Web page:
(Georgia Institute of Technology, USA; NVIDIA, USA; University of Washington, USA; Esperanto Technologies, USA)
GPUs perform most efficiently when all threads in a warp execute the same sequence of instructions convergently. However, when threads in a warp encounter a divergent branch, the hardware serializes the execution of diverged paths. We consider a class of convergence opportunities wherein multiple threads are expected to eventually execute a given segment of code, but not all threads arrive at the same time, resulting in serialized duplicate execution of common code subsequences such as function calls and loop bodies. Our goal is to promote convergence by helping threads that execute common code arrive together before allowing execution to proceed. We propose a new user-guided compiler mechanism, Speculative Reconvergence, to help identify and exploit previously untapped convergence opportunities that increase SIMT efficiency and improve performance. For the set of workloads we study, we see improvements ranging from 10% to 3× in both SIMT efficiency and in performance.

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Optimizing Occupancy and ILP on the GPU using a Combinatorial Approach
Ghassan Shobaki, Austin Kerbow, and Stanislav Mekhanoshin
(California State University at Sacramento, USA; Advanced Micro Devices, USA)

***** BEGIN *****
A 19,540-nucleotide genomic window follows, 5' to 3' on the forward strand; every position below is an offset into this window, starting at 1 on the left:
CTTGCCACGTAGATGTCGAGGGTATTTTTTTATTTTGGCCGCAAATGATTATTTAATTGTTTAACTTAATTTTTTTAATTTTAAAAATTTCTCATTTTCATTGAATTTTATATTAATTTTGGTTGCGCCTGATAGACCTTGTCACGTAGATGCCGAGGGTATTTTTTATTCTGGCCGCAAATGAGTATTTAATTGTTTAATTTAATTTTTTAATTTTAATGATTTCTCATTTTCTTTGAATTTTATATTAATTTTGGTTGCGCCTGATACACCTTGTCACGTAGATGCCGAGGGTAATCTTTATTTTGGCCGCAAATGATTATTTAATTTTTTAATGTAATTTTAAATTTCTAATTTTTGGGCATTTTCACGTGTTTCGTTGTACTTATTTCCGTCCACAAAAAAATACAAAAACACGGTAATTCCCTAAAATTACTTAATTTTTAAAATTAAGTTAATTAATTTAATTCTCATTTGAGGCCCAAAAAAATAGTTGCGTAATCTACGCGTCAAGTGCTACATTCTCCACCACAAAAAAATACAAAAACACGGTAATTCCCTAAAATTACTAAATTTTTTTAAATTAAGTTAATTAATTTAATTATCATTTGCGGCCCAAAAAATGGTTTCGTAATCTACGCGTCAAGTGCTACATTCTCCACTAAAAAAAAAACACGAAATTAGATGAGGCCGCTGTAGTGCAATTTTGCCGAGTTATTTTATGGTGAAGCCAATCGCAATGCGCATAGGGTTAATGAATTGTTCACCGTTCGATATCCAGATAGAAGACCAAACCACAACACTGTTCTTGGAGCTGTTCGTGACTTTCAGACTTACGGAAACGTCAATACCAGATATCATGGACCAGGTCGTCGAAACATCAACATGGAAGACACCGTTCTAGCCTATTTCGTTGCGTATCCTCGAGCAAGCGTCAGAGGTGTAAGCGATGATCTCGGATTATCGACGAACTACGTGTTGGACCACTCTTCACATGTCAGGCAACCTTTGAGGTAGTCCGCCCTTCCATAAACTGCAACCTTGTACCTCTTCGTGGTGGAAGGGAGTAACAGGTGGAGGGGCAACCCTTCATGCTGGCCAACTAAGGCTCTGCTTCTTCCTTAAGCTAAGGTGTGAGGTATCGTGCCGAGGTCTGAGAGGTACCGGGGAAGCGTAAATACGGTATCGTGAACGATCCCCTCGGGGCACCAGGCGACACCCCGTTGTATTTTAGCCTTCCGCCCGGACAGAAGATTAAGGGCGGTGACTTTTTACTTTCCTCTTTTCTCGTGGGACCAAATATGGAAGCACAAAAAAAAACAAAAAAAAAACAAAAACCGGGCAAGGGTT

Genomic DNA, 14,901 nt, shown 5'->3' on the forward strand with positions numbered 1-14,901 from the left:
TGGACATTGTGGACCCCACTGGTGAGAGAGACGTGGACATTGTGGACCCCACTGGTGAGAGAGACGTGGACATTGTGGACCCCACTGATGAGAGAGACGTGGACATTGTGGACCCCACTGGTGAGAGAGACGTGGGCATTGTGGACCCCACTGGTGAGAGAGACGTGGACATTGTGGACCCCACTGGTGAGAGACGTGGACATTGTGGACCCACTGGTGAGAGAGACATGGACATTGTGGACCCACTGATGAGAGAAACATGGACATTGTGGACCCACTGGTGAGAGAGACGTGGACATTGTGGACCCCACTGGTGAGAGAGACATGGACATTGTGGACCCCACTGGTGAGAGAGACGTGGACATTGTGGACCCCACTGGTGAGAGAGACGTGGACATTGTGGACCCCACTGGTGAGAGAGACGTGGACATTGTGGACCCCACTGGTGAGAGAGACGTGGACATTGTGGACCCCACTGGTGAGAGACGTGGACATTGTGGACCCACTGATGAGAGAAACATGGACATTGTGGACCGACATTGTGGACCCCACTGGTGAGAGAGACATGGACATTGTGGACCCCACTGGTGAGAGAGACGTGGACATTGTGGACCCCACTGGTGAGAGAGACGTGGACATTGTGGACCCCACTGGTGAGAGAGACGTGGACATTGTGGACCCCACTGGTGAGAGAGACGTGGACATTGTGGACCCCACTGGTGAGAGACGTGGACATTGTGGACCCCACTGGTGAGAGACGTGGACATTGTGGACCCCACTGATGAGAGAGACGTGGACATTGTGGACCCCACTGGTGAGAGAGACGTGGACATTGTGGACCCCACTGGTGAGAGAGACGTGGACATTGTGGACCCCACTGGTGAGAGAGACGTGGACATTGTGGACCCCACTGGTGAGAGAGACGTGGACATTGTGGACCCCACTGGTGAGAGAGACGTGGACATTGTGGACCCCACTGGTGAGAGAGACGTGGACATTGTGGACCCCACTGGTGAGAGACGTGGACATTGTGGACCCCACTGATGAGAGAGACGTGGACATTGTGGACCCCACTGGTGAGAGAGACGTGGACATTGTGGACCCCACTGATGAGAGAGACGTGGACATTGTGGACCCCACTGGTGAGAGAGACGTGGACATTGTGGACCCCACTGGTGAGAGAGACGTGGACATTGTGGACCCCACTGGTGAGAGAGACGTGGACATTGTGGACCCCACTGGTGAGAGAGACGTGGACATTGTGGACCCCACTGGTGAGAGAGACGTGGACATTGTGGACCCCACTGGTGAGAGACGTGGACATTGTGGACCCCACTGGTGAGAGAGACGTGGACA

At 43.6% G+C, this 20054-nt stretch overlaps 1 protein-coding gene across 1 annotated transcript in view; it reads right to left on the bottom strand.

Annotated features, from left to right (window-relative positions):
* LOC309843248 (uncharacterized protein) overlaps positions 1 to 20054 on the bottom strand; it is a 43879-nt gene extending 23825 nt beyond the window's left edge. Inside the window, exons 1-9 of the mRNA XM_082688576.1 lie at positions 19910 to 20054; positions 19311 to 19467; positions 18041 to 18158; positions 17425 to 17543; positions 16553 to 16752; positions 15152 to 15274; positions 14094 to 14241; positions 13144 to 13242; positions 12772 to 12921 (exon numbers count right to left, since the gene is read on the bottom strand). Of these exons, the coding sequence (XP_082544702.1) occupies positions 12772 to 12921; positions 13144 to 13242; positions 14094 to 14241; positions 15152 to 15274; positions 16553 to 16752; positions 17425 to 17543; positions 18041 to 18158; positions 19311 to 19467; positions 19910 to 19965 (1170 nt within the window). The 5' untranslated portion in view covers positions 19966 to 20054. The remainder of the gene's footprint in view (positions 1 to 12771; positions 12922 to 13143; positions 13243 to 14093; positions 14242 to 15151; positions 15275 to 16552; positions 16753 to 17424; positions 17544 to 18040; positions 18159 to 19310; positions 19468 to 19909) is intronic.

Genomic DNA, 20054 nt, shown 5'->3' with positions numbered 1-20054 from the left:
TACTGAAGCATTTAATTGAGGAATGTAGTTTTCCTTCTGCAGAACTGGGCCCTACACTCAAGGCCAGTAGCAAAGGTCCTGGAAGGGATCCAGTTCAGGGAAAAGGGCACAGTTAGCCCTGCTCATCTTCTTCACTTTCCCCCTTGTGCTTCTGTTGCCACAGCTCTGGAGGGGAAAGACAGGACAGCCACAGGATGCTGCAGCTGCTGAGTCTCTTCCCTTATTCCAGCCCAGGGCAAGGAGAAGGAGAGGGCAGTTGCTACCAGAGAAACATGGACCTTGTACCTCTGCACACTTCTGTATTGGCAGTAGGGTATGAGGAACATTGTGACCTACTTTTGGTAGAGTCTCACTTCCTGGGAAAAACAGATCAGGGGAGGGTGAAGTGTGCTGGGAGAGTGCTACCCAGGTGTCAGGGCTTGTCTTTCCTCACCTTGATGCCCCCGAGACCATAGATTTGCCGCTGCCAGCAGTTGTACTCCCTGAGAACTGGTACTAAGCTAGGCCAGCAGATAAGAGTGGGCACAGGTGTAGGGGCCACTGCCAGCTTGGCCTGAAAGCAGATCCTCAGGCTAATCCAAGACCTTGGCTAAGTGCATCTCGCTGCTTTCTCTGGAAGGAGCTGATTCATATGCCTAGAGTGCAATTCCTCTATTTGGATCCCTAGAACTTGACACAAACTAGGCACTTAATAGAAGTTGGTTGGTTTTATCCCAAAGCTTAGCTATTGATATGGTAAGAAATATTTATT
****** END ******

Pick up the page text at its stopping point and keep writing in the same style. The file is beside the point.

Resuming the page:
This paper presents the first general solution to the problem of optimizing both occupancy and Instruction-Level Parallelism (ILP) when compiling for a Graphics Processing Unit (GPU). Exploiting ILP (minimizing schedule length) requires using more registers, but using more registers decreases occupancy (the number of thread groups that can be run in parallel). The problem of balancing these two conflicting objectives to achieve the best overall performance is a challenging open problem in code optimization. In this paper, we present a two-pass Branch-and-Bound (B&B) algorithm for solving this problem by treating occupancy as a primary objective and ILP as a secondary objective. In the first pass, the algorithm searches for a maximum-occupancy schedule, while in the second pass it iteratively searches for the shortest schedule that gives the maximum occupancy found in the first pass. The proposed scheduling algorithm was implemented in the LLVM compiler and applied to an AMD GPU. The algorithm’s performance was evaluated using benchmarks from the PlaidML machine learning framework relative to LLVM’s scheduling algorithm, AMD’s production scheduling algorithm and an existing B&B scheduling algorithm that uses a different approach. The results show that the proposed B&B scheduling algorithm speeds up almost every benchmark by up to 35% relative to LLVM’s scheduler, up to 31% relative to AMD’s scheduler and up to 18% relative to the existing B&B scheduler. The geometric-mean improvements are 16.3% relative to LLVM’s scheduler, 5.5% relative to AMD’s production scheduler and 6.2% relative to the existing B&B scheduler. If more compile time can be tolerated, a geometric-mean improvement of 6.3% relative to AMD’s scheduler can be achieved.